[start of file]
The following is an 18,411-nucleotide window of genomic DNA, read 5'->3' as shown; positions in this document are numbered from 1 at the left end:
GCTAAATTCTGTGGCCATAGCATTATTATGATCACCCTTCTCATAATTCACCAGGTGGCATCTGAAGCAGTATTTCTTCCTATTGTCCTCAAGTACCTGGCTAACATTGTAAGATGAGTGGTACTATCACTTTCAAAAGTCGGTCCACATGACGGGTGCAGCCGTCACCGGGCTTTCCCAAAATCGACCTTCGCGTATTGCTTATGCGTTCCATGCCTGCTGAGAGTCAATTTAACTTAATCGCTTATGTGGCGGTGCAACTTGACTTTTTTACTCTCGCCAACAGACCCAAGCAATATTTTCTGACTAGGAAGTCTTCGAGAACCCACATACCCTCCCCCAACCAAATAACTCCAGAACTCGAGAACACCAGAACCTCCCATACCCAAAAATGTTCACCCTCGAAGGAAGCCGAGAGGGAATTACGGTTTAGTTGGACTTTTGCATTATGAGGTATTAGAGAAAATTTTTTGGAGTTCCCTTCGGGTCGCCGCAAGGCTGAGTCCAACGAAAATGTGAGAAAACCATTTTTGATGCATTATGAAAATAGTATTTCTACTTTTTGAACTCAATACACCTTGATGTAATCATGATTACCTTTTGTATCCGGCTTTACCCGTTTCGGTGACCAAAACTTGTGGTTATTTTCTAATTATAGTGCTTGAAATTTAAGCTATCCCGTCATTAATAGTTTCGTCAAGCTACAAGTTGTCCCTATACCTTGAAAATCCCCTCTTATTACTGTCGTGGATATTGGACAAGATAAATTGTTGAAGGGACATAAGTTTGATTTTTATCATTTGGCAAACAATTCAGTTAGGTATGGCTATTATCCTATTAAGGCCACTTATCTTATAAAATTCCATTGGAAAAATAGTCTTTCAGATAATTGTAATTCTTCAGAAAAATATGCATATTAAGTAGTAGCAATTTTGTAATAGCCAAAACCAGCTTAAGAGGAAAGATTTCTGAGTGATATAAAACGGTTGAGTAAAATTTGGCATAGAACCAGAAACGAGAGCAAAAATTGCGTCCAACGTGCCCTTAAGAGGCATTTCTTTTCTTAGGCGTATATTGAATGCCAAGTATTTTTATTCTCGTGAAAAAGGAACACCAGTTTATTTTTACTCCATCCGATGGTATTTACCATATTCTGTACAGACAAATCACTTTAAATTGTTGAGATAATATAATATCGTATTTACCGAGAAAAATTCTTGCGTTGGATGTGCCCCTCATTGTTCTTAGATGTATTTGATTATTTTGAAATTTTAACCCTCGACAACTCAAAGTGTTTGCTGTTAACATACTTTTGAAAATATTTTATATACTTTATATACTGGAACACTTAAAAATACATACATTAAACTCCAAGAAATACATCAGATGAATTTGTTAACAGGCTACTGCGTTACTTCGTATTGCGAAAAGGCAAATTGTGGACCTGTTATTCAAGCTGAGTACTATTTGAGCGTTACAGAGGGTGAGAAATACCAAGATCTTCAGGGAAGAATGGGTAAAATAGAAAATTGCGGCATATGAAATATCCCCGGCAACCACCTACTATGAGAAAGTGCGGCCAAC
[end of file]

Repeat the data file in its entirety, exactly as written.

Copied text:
The following is an 18,411-nucleotide window of genomic DNA, read 5'->3' as shown; positions in this document are numbered from 1 at the left end:
GCTAAATTCTGTGGCCATAGCATTATTATGATCACCCTTCTCATAATTCACCAGGTGGCATCTGAAGCAGTATTTCTTCCTATTGTCCTCAAGTACCTGGCTAACATTGTAAGATGAGTGGTACTATCACTTTCAAAAGTCGGTCCACATGACGGGTGCAGCCGTCACCGGGCTTTCCCAAAATCGACCTTCGCGTATTGCTTATGCGTTCCATGCCTGCTGAGAGTCAATTTAACTTAATCGCTTATGTGGCGGTGCAACTTGACTTTTTTACTCTCGCCAACAGACCCAAGCAATATTTTCTGACTAGGAAGTCTTCGAGAACCCACATACCCTCCCCCAACCAAATAACTCCAGAACTCGAGAACACCAGAACCTCCCATACCCAAAAATGTTCACCCTCGAAGGAAGCCGAGAGGGAATTACGGTTTAGTTGGACTTTTGCATTATGAGGTATTAGAGAAAATTTTTTGGAGTTCCCTTCGGGTCGCCGCAAGGCTGAGTCCAACGAAAATGTGAGAAAACCATTTTTGATGCATTATGAAAATAGTATTTCTACTTTTTGAACTCAATACACCTTGATGTAATCATGATTACCTTTTGTATCCGGCTTTACCCGTTTCGGTGACCAAAACTTGTGGTTATTTTCTAATTATAGTGCTTGAAATTTAAGCTATCCCGTCATTAATAGTTTCGTCAAGCTACAAGTTGTCCCTATACCTTGAAAATCCCCTCTTATTACTGTCGTGGATATTGGACAAGATAAATTGTTGAAGGGACATAAGTTTGATTTTTATCATTTGGCAAACAATTCAGTTAGGTATGGCTATTATCCTATTAAGGCCACTTATCTTATAAAATTCCATTGGAAAAATAGTCTTTCAGATAATTGTAATTCTTCAGAAAAATATGCATATTAAGTAGTAGCAATTTTGTAATAGCCAAAACCAGCTTAAGAGGAAAGATTTCTGAGTGATATAAAACGGTTGAGTAAAATTTGGCATAGAACCAGAAACGAGAGCAAAAATTGCGTCCAACGTGCCCTTAAGAGGCATTTCTTTTCTTAGGCGTATATTGAATGCCAAGTATTTTTATTCTCGTGAAAAAGGAACACCAGTTTATTTTTACTCCATCCGATGGTATTTACCATATTCTGTACAGACAAATCACTTTAAATTGTTGAGATAATATAATATCGTATTTACCGAGAAAAATTCTTGCGTTGGATGTGCCCCTCATTGTTCTTAGATGTATTTGATTATTTTGAAATTTTAACCCTCGACAACTCAAAGTGTTTGCTGTTAACATACTTTTGAAAATATTTTATATACTTTATATACTGGAACACTTAAAAATACATACATTAAACTCCAAGAAATACATCAGATGAATTTGTTAACAGGCTACTGCGTTACTTCGTATTGCGAAAAGGCAAATTGTGGACCTGTTATTCAAGCTGAGTACTATTTGAGCGTTACAGAGGGTGAGAAATACCAAGATCTTCAGGGAAGAATGGGTAAAATAGAAAATTGCGGCATATGAAATATCCCCGGCAACCACCTACTATGAGAAAGTGCGGCCAAC